Preparation is key!
Learn your song! Consider all ideas from your style menu (more on that later), then commit these decisions to memory so that you’re not overthinking during your session. Be sure to practice your harmonies, BVs and ad libs before you get into the studio – these can be some of the hardest parts to nail, because you almost never perform them live! A vocal coach can really help with this if you need it. Your lyrics and stylistic choices need to become a part of you in order for you to connect with the text and perform effectively. It’s really easy to lose the sense of performance when recording. By rehearsing inside out and back to front, you should be able to lose yourself in the music, just like Eminem said…
Yes in more ways than rehearsal!
Rest the night before your session. Don’t go out the night before, and avoid gigging too. Remember your warm ups. Personalised exercises to get the best out of your technique can come from an experienced vocal coach, but for some general hints and tips, have a read here.
Be open to having every detail of your vocal delivery and arrangement addressed, reworked and perfected.
Be willing to allow mistakes to happen. Don’t abandon your technique, of course! If you’ve done your preparation, you should be able to tap into the soul of the song. Trust your producer and/or engineer to get what they need.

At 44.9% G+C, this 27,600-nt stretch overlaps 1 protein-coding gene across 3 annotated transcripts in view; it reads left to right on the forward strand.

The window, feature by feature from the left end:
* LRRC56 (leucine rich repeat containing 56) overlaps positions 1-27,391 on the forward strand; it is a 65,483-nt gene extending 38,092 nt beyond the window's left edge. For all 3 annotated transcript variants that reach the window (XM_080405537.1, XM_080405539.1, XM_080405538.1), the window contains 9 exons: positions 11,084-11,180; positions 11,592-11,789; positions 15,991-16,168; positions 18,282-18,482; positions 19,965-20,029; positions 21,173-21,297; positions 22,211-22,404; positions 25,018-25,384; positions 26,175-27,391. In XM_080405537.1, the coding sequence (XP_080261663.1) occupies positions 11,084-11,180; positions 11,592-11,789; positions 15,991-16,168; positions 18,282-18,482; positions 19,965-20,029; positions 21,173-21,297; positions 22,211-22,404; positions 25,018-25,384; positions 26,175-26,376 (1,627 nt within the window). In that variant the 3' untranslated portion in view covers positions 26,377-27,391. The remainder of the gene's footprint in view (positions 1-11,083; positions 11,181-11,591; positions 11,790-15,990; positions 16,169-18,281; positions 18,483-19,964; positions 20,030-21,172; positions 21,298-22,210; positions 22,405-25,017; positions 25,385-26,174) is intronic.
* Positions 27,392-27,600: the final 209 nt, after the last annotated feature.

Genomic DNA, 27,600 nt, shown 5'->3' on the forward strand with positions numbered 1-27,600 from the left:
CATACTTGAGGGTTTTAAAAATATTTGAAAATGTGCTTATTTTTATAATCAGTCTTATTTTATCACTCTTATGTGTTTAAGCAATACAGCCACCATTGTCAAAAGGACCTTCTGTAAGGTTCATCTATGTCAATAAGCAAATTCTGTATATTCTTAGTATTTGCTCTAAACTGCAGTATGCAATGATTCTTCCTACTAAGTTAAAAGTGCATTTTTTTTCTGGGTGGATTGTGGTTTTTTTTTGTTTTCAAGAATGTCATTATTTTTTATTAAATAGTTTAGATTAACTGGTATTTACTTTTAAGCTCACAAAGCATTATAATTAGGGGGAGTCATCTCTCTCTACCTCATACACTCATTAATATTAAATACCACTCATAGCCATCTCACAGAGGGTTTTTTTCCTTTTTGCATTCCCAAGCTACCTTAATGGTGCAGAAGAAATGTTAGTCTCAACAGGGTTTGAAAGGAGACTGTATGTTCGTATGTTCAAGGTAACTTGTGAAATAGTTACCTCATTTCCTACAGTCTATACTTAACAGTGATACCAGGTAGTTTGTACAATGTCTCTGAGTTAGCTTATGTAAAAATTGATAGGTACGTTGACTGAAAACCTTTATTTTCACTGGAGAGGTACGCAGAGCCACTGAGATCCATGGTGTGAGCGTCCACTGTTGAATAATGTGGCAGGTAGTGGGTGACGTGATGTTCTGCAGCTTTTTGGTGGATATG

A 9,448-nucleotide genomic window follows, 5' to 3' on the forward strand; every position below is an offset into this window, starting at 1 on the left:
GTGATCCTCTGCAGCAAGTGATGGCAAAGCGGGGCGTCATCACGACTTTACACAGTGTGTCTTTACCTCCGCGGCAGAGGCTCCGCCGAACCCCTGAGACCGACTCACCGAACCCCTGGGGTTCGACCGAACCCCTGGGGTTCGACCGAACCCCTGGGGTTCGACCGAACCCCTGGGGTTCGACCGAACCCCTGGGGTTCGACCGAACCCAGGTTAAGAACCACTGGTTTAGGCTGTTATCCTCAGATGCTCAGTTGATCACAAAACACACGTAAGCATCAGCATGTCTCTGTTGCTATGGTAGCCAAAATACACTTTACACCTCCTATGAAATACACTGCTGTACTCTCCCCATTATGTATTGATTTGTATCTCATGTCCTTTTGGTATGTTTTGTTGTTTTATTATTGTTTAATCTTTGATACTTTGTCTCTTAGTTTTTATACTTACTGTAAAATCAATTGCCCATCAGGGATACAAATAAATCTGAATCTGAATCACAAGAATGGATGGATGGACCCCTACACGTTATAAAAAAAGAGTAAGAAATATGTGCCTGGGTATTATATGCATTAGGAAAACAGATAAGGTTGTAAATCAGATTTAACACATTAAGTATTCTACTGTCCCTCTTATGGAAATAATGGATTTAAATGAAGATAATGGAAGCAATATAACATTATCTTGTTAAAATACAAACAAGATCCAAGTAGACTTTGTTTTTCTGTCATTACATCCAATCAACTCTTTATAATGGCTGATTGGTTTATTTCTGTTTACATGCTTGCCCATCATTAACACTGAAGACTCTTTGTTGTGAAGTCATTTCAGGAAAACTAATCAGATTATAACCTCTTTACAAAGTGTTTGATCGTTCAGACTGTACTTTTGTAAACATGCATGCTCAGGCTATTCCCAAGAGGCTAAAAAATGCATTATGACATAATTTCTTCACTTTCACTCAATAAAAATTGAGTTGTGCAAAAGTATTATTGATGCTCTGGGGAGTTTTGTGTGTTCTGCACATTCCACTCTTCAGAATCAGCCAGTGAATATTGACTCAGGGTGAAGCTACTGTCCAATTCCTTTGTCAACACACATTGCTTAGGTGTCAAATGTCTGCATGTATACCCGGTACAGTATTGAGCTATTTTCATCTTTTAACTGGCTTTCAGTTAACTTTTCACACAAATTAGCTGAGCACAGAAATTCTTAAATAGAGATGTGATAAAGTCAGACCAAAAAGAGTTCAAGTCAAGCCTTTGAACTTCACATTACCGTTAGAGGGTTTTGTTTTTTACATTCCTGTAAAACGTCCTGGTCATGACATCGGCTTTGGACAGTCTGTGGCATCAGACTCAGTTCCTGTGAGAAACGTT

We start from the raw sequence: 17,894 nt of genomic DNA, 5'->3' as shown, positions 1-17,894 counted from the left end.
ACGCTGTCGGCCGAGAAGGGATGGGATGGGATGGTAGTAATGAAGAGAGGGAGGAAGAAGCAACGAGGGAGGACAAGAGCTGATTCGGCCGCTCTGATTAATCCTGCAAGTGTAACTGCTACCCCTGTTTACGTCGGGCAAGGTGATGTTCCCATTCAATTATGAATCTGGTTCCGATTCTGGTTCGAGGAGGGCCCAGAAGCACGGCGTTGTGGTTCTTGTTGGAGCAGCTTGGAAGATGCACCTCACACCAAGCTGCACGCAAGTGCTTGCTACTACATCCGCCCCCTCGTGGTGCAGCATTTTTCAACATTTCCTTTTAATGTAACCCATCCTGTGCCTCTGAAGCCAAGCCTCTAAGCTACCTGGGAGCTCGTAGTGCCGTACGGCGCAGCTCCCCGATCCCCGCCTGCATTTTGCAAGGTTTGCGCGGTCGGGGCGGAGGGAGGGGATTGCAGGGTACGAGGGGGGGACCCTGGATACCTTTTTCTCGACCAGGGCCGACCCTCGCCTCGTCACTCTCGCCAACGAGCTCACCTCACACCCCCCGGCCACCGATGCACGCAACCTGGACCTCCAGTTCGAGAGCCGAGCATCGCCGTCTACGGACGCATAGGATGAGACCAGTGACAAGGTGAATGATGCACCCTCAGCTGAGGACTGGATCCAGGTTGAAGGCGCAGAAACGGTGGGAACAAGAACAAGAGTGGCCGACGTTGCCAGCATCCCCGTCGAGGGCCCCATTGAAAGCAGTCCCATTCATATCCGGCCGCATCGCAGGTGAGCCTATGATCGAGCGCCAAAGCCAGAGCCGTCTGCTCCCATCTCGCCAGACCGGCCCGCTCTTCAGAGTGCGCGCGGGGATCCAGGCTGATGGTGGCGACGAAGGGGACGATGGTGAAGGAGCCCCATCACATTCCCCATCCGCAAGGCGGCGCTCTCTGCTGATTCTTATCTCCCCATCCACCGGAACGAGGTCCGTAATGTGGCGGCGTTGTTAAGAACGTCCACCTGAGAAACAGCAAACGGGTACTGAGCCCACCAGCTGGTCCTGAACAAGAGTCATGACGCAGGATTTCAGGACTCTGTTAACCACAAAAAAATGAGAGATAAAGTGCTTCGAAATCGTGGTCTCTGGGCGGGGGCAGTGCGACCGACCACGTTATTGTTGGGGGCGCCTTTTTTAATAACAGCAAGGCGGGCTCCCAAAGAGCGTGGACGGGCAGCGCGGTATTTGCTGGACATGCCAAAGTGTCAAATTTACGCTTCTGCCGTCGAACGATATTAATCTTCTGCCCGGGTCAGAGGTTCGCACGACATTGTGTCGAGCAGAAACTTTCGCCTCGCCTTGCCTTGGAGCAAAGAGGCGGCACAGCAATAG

Speaking of which, be sure to ask for whatever youneed in your headphone mix – enjoy your voice!
So what’s a style menu?
An idea coined by Kaya Herstad-Carneyand I love it! I really love the idea of picking a bit of this and a bit of that from an extensive menu in order to have the tastiest, most fulfilling experience! Some, like Joshua Alamu, prefer to use a laboratory analogy, but a menu is my preference…maybe I like food?! Here is Kaya’s infographic to explain:
Contemplating lots of these are the things that set a really well prepared singer apart from the rest. Take I can’t feel my face by The Weeknd:
The vocals in the opening verse and pre chorus have a very funky Michael Jackson vibe, with some scoops, and slide on and off notes, as well as some breathy offsets to break up the sound. Additionally, it has a syncopated, ‘in the pocket’ rhythmic quality, particularly in the verse. The chorus contrasts completely with the verse – it has a more hazy, lazy quality. The tone quality and note choice of the word ‘you’ is something really to note – a deliberately out of tune ‘blue’ note. The rhythm and syllabic placement is much less syncopated – all about that catchy, easy to sing chorus!
As an aside, I could chat to you for hours about The Weeknd’s vocal delivery, so hit me up for a geeky chat!
Two final thoughts:
Don’t be afraid of studio magic! Stuff like Melodyne, comping, double tracking, effects are totally standard across the industry these days. It’s a bit weird the first few times, but you’ll get used to it.
Don’t forget to breathe and enjoy the experience. We are the lucky ones, right?!